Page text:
Brexit rebellion – Boris Johnson is facing mounting opposition from his own backbenchers over his plans to break international law with legislation that could override parts of the Brexit withdrawal agreement. Dozens of Tory MPs are expected to support an amendment to the internal market bill that would give parliament a veto of any changes to the agreement. MPs will have a chance to air their opposition during a second reading and debate of the bill later today, when it will also be put to a vote before passing to committee stage. Geoffrey Cox, the former attorney general, said last night he could not support the bill, describing the government’s plan as “unconscionable”. Our columnist Nesrine Malik argues that for the Tories, breaking the law is seen as a sign of strength while enemies face zero tolerance for similar transgressions. … [Read more...] about Monday briefing: ‘Abide by rule of six,’ police plead
Erewash borough council elections
It’s time, Mr Dowden, you faced up to a simple truth: artists know much more about the arts than politicians. So far the most practical plan for the theatre has come from Sam Mendes, who has made numerous recommendations: increasing the theatre’s tax-relief scheme from 20% to 50%, inviting the government to become theatrical “angels” by investing in productions, challenging the streaming services to put money into an industry from which they directly benefit. Have you spoken to Sir Sam about his ideas? Have you co-opted him onto the cultural renewal taskforce you have set up? Or are you simply fiddle-faddling while Rome burns? … [Read more...] about Dear Oliver Dowden, have you even begun to grasp the scale of our arts crisis?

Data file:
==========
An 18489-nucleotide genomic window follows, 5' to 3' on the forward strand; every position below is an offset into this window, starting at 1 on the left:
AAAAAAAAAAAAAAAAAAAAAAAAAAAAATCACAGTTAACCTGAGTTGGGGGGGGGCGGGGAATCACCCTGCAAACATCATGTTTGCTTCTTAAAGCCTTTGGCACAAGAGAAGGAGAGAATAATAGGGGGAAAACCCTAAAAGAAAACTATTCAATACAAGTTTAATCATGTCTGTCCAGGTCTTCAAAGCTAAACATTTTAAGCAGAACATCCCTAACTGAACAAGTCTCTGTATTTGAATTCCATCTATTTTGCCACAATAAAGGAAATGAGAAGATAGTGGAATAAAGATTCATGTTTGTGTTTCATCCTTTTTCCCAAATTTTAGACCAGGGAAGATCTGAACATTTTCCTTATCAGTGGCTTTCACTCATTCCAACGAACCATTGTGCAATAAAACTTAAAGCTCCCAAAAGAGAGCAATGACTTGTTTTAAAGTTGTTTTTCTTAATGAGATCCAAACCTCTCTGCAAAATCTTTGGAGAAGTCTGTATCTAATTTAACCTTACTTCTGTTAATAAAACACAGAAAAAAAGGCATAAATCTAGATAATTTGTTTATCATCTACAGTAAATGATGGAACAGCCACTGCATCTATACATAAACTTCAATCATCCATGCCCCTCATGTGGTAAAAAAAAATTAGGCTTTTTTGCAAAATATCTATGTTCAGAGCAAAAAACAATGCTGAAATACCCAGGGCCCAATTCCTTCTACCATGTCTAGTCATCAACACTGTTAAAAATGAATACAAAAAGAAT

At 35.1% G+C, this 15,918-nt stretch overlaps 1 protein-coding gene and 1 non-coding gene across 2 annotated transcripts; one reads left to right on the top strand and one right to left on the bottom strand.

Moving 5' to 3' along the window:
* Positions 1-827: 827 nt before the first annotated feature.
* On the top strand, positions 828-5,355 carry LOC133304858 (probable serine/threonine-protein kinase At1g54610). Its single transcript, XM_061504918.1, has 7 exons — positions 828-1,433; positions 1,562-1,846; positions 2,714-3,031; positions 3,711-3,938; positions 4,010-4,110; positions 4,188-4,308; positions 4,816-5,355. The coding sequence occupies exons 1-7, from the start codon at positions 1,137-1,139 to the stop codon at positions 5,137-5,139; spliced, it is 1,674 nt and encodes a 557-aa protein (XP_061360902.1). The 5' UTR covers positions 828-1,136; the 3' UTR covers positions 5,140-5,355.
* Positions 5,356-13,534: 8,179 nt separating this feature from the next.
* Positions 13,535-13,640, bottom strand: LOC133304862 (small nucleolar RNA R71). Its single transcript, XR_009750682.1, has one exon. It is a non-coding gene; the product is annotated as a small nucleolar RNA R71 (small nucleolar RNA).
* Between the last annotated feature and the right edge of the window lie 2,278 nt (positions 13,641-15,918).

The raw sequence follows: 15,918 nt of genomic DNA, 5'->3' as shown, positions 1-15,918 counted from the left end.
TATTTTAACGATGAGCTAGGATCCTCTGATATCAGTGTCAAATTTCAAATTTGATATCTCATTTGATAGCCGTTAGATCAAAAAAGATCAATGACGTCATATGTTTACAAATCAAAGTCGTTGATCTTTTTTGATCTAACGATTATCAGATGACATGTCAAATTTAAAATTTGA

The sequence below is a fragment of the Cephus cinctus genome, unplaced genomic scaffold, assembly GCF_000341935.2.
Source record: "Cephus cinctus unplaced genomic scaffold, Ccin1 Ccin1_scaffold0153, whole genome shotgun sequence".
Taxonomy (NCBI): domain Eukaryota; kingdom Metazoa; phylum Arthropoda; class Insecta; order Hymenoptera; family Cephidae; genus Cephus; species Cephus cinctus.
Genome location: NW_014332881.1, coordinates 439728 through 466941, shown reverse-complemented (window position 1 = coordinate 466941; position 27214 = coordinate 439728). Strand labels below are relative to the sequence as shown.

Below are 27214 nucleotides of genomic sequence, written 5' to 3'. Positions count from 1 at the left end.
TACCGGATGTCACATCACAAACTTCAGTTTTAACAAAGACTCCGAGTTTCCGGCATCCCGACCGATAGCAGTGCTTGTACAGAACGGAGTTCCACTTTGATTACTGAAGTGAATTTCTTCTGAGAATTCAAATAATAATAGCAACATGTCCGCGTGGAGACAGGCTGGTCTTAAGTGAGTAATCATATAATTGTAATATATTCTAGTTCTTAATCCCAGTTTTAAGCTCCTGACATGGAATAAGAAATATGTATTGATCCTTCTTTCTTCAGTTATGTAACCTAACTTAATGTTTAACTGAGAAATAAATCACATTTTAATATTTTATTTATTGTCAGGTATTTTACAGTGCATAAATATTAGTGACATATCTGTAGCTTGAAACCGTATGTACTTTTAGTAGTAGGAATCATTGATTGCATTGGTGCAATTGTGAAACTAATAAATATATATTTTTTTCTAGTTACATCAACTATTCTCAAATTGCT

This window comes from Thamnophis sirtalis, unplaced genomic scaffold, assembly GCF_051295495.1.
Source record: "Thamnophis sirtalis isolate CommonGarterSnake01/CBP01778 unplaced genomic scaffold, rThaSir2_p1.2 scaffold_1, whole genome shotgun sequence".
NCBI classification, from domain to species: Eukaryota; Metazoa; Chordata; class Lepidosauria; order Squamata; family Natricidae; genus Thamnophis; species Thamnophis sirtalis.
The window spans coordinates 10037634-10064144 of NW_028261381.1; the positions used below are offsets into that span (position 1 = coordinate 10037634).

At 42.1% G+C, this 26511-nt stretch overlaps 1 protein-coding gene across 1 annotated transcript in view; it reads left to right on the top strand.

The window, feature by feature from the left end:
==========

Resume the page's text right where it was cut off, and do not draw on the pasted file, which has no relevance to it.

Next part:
Live theatre demands proximity. Put bluntly, any form of social distancing is practically and economically disastrous. And that’s hoping audiences will return. A recent survey of 86,000 theatregoers reveals that less than 20% would come back to venues in the short term. But at Royal & Derngate, we’re starting to see tiny shoots of hope as audiences begin to book for future shows. … [Read more...] about The government’s plan for UK theatre is vague and demoralising – here’s what we need
The pandemic has been devastating, but it could be an opportunity to build a better economy, one in which more of the wealth generated in cities is more fairly distributed and owned by us. This would require a serious national industrial and spatial plan, with a full-blooded regional and urban devolution policy. Rather than ignoring the structural changes in our midst and clinging to a model of wealth extraction and property appreciation, we should be seizing this opportunity to build an urban economy that works for ordinary people rather than global shareholders. … [Read more...] about UK cities should work for the people who live in them, not for distant shareholders
Lab testing issues 'may take weeks to resolve' Council leader 'furious' over testing capacity What do the stats tell us in Wales? "I am alarmed to hear that Covid-19 testing resources in north Wales are being reduced in order to ramp up testing capacity in south Wales," he said. … [Read more...] about Coronavirus: Fears over care home test cuts in north Wales